According to Rawls we currently live in a condition of reasonable pluralism, which means that there are many different comprehensive doctrines (those which explain the meaning of life, how life should be lived etc) subscribed to within the societies. Rawls argues that this means in order to have a theory of the state and law that fits this model, it must be neutral so all the citizens would agree with it regardless of what doctrine they subscribe to. The quote indicates that Hobbes’s and Kant’s theories of state and law do not do this and are therefore not suitable for these pluralistic conditions. I will consider both Hobbes’s and Kant’s theories in order to assess whether this is the case, but I will also consider the account given by Rawls to see if he manages to develop a theory that is more suited to contemporary conditions.
Hobbes’s theory begins with the foundational assumption that we are all reasonable and rational beings and are empirically free and equal. For Hobbes freedom is a negative freedom as it means freedom from external constraints e.g. the law and equal in the sense that neither would be guaranteed to win in a battle due to equality of strength or cleverness which balances itself out. He suggests that if left to our own devices we would regress into a state of nature due to quarrels regarding competition, diffidence and reputation. The state of nature is a war of all men against all men as everyone has a right to everything. There are many laws of nature, three of the main ones being that we seek peace, we want to enjoy things and that agreements we make are kept. According to Hobbes as rational people we would see that it is reasonable to exit the state of nature and enter a civil condition in order to avoid attack and be able to live without the fear, so to do this and follow the laws of nature we would make agreements with each other to follow the sovereign who would enforce the agreements. For Hobbes laws are the commands of the sovereign.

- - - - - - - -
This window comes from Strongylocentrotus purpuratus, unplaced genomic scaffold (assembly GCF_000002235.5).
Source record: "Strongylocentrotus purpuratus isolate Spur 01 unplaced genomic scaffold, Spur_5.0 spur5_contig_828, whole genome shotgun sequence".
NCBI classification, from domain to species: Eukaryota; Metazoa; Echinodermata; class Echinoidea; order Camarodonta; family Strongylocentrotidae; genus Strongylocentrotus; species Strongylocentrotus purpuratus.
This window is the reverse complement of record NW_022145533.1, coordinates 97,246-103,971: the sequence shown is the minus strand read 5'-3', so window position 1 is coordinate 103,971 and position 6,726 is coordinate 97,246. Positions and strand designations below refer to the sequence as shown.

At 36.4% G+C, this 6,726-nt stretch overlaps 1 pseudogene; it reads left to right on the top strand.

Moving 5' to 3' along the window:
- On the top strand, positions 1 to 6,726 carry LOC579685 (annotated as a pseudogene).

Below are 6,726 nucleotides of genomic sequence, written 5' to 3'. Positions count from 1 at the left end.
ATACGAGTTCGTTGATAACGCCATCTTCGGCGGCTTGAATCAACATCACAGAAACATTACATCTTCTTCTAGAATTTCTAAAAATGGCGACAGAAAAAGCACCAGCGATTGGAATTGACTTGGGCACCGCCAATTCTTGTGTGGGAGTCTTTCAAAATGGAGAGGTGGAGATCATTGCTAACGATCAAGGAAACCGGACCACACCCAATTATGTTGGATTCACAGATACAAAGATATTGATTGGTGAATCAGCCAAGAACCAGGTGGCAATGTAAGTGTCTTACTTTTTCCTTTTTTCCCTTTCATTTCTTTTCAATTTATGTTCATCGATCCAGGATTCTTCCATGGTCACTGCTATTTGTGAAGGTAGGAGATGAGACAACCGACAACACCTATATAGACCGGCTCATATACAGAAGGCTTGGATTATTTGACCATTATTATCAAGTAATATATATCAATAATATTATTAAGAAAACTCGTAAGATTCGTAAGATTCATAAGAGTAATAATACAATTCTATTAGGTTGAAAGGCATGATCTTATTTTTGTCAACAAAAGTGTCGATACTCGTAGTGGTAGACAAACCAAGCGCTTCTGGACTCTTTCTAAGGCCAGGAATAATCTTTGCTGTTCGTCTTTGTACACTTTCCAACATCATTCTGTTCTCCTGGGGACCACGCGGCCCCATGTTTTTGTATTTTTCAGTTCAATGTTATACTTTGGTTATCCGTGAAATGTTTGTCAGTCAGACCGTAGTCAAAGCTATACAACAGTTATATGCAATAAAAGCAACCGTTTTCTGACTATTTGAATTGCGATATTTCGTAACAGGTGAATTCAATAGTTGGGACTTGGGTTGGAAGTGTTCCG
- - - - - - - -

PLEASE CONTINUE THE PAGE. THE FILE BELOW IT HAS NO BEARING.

For Rawls there needs to be a neutral base for political arrangements in order for the state and law to be stable in the future, but it may be argued that Hobbes does not fulfil this requirement as he assumes we are free and equal. However, Hobbes’s freedom and equality are not moral or tied to any particular doctrine, but are instead empirical observations, which do not seem to affect the neutrality of his theory. On the other hand it may be suggested that Hobbes’s laws of nature do affect the neutrality of his theory as Hobbes is assuming that these exist and are somewhat inherent in the world, which all doctrines may not agree with, yet again it may be argued that these are empirical observations made by Hobbes when looking at how the state of nature would develop into the civil condition and why.
Another issue that may be apparent in Hobbes’s theory in relation to suitability for contemporary conditions is that of the almost limitless power of the sovereign. I may be suggested that in modern societies there is generally a democratic system in which people have a say, even if indirect, in what the state and the law is, which does not fit into Hobbes’s theory. Although, Hobbes does suggest that the sovereign can be put into the position of power through acquisition or through the institution (i.e. being elected). It may seem that the idea of gaining power through acquisition is an old fashioned and medieval practice, but the theory could still fit in with the modern societies by looking more towards election. But, a major issue with this is that once the sovereign is in power there are very few limits on what it can do, which again may not seem to fit in with the modern reasonably pluralistic societies; it may not be agreeable by all that the sovereign ought to be powerful...